Lace garments may be dry cleaned. Heirlooming and preservation of antique lace is also recommended for museums as well as individuals.
Derivation: French for “trimmed with leaves of gold or silver,” from the Latin lamina.
Most lamé garments should be dry cleaned.
There are many influencing factors that affect the quality of leather. Every hide has textural variations related to the animal’s genetic makeup, environment, and food supply. The resulting markings and wrinkles on a given hide should be considered part of the hide’s natural beauty and uniqueness. There are numerous types of leathers and leather treatment processes for tanning and finishing leather. The leather used in the garment industry is a byproduct of farming and food production. In the production of leather, each tannery has its own techniques and recipes for creating texture and color variations.
After the hides are tanned, dyed, and finished as desired, skilled craftsmen carefully select hides that match in color and texture. Each hide is cut by hand from patterns that represent the sleeves, collar, body, and other portions of the garment. These pieces are then sewn into a garment.
Professional leather cleaning is recommended when needed for leather garments. Unlike fabric, leather has natural oils that protect and preserve the appearance and life of a garment. Removing these oils reduces the hide’s suppleness. The chemicals used to clean leather frequently remove the natural oils as well as the undesired dirt. These oils must be restored by a professional leather cleaner.
The better the quality of a hide of skin, the less it has to be treated. In a premium quality hide or skin, the full natural grain is retained and exposed. One should see the “fat wrinkles,” the natural markings, and the feel or hand should be supple and natural to the touch. Transforming hides and skins into leather is done in three basic phases: pretanning, tanning, and finishing. Whatever is done to a piece of leather after it is tanned is part of the finishing process. This may include dyeing, rolling, pressing, spraying, plasticizing, lacquering, antiquing, waxing, buffing, snuffing, embossing, glazing, waterproofing, stain-proofing, flame-proofing, or any other post-tanning treatment. Full-grain leathers are color-treated only by transparent aniline vegetable dyes, which shade or color the skins without concealing or obscuring natural markings or grain character. Most furniture leathers have been treated with a coating of pigmentation to help even out the color.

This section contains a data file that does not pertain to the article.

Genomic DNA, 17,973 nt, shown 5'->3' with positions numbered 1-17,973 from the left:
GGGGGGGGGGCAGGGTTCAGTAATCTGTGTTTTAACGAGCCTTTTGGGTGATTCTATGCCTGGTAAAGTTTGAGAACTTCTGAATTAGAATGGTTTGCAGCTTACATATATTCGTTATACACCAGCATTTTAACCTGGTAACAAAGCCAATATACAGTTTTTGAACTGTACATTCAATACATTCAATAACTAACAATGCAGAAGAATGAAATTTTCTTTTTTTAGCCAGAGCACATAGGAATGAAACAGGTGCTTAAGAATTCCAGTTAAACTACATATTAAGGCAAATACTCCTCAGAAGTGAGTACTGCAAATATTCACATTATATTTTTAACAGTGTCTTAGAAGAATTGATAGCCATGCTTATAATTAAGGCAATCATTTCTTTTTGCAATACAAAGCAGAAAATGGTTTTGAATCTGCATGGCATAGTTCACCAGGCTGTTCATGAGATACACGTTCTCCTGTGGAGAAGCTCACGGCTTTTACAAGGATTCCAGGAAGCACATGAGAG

Genuine, natural, unpigmented, and unplasticized leather will breathe and ventilate, thus wicking away body heat. If the surface of the leather has been plasticized, as is the case for most automobile upholstery, the leather cannot breathe and may become stiff and boardy.
Specialized care is recommended to retain the supple beauty and luster of leather.
To produce linen, textile flax is not cut, but pulled from the ground to preserve the long, full length of the fibers. Today, the lengthy process that yields our beautiful modern linen yarn is still described in quaintly archaic terns. Retting and turning is a soaking process wherein natural enzymes break down the pectins that bind the fiber bundles and release the individual fibers. Scutching in a mechanical turbine is the overall process that extracts the fibers. Rippling removes and retrieves the seeds. Drafting and breaking involves passing layers of parallel flax stalks through increasingly finer and faster toothed rollers to separate the textile fibers form the short fibers of “tow” and the woody waste matter or “shives.” Hackling describes the “combing” of “hands” of line flax. Drafting and doubling, or carding, draw out the long or short fibers respectively for spinning into yarn that is ready for weaving, bleaching, dyeing, and finishing into cloth or twisting, polishing, and finishing as thread.
Today, most manufacturers of linen items especially interior furnishings, recommend dry cleaning. Why dry clean a natural-fiber fabric? The underlying reason is not the linen, its self, but the dyes, finishes, interfacing, lining, buttons, trim and thread used in construction. The latter is especially a concern with garments.
For proper care of all linens, professional dry cleaning is recommended.
First patented in 1954 by DuPont (U.S.), spandex fibers were improved significantly during the mid and late ’50s until they began to displace elastic (rubber) in corsets, girdles, bras, and such around 1960.
Spandex is three to six times more powerful than elastic on a weight-to-weight basis, and unlike elastic, spandex is highly resistant to abrasion, ozone, oils (including skin oils and applied lotions), and detergents. And also unlike elastic, the fibers of which must be relatively thick to be strong enough to be used in modern high-speed knitting machines and must be covered with another material such as cotton or nylon (an expensive process) to be suitable for use in clothing, spandex fibers are thin, strong, and light, and can be knitted directly into fabrics in their raw state.
Most lycra garments should be dry cleaned.
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